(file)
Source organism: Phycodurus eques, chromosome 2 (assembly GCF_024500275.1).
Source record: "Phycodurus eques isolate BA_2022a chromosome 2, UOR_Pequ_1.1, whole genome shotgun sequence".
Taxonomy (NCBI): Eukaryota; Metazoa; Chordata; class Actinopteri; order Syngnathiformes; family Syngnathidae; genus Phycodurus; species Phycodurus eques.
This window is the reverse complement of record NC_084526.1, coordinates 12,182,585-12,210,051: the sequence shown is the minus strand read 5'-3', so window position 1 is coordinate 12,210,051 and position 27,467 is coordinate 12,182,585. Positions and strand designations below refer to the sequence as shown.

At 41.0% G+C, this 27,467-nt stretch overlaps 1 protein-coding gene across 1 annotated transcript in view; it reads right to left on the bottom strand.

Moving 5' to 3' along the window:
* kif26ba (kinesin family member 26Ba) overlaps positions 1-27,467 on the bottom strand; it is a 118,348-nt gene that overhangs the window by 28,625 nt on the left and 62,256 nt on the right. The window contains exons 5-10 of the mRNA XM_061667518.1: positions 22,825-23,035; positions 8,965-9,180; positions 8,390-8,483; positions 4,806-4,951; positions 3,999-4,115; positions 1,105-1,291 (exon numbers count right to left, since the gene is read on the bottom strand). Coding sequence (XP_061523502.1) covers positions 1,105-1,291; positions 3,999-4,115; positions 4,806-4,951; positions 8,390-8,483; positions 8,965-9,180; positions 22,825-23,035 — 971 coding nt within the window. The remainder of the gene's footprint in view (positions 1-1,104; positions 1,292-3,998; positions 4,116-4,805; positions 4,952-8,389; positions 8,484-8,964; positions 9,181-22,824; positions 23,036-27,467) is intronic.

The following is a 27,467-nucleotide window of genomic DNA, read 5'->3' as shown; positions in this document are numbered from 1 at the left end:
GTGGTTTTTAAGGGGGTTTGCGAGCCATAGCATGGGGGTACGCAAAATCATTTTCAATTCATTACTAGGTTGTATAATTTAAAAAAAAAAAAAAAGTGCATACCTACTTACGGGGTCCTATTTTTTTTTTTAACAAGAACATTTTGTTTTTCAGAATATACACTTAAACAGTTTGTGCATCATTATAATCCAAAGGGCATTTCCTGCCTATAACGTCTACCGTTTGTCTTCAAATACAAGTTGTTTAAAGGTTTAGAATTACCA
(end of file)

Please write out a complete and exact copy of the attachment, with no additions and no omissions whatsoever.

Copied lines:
Source organism: Phycodurus eques, chromosome 2 (assembly GCF_024500275.1).
Source record: "Phycodurus eques isolate BA_2022a chromosome 2, UOR_Pequ_1.1, whole genome shotgun sequence".
Taxonomy (NCBI): Eukaryota; Metazoa; Chordata; class Actinopteri; order Syngnathiformes; family Syngnathidae; genus Phycodurus; species Phycodurus eques.
This window is the reverse complement of record NC_084526.1, coordinates 12,182,585-12,210,051: the sequence shown is the minus strand read 5'-3', so window position 1 is coordinate 12,210,051 and position 27,467 is coordinate 12,182,585. Positions and strand designations below refer to the sequence as shown.

At 41.0% G+C, this 27,467-nt stretch overlaps 1 protein-coding gene across 1 annotated transcript in view; it reads right to left on the bottom strand.

Moving 5' to 3' along the window:
* kif26ba (kinesin family member 26Ba) overlaps positions 1-27,467 on the bottom strand; it is a 118,348-nt gene that overhangs the window by 28,625 nt on the left and 62,256 nt on the right. The window contains exons 5-10 of the mRNA XM_061667518.1: positions 22,825-23,035; positions 8,965-9,180; positions 8,390-8,483; positions 4,806-4,951; positions 3,999-4,115; positions 1,105-1,291 (exon numbers count right to left, since the gene is read on the bottom strand). Coding sequence (XP_061523502.1) covers positions 1,105-1,291; positions 3,999-4,115; positions 4,806-4,951; positions 8,390-8,483; positions 8,965-9,180; positions 22,825-23,035 — 971 coding nt within the window. The remainder of the gene's footprint in view (positions 1-1,104; positions 1,292-3,998; positions 4,116-4,805; positions 4,952-8,389; positions 8,484-8,964; positions 9,181-22,824; positions 23,036-27,467) is intronic.

The following is a 27,467-nucleotide window of genomic DNA, read 5'->3' as shown; positions in this document are numbered from 1 at the left end:
GTGGTTTTTAAGGGGGTTTGCGAGCCATAGCATGGGGGTACGCAAAATCATTTTCAATTCATTACTAGGTTGTATAATTTAAAAAAAAAAAAAAAGTGCATACCTACTTACGGGGTCCTATTTTTTTTTTTAACAAGAACATTTTGTTTTTCAGAATATACACTTAAACAGTTTGTGCATCATTATAATCCAAAGGGCATTTCCTGCCTATAACGTCTACCGTTTGTCTTCAAATACAAGTTGTTTAAAGGTTTAGAATTACCA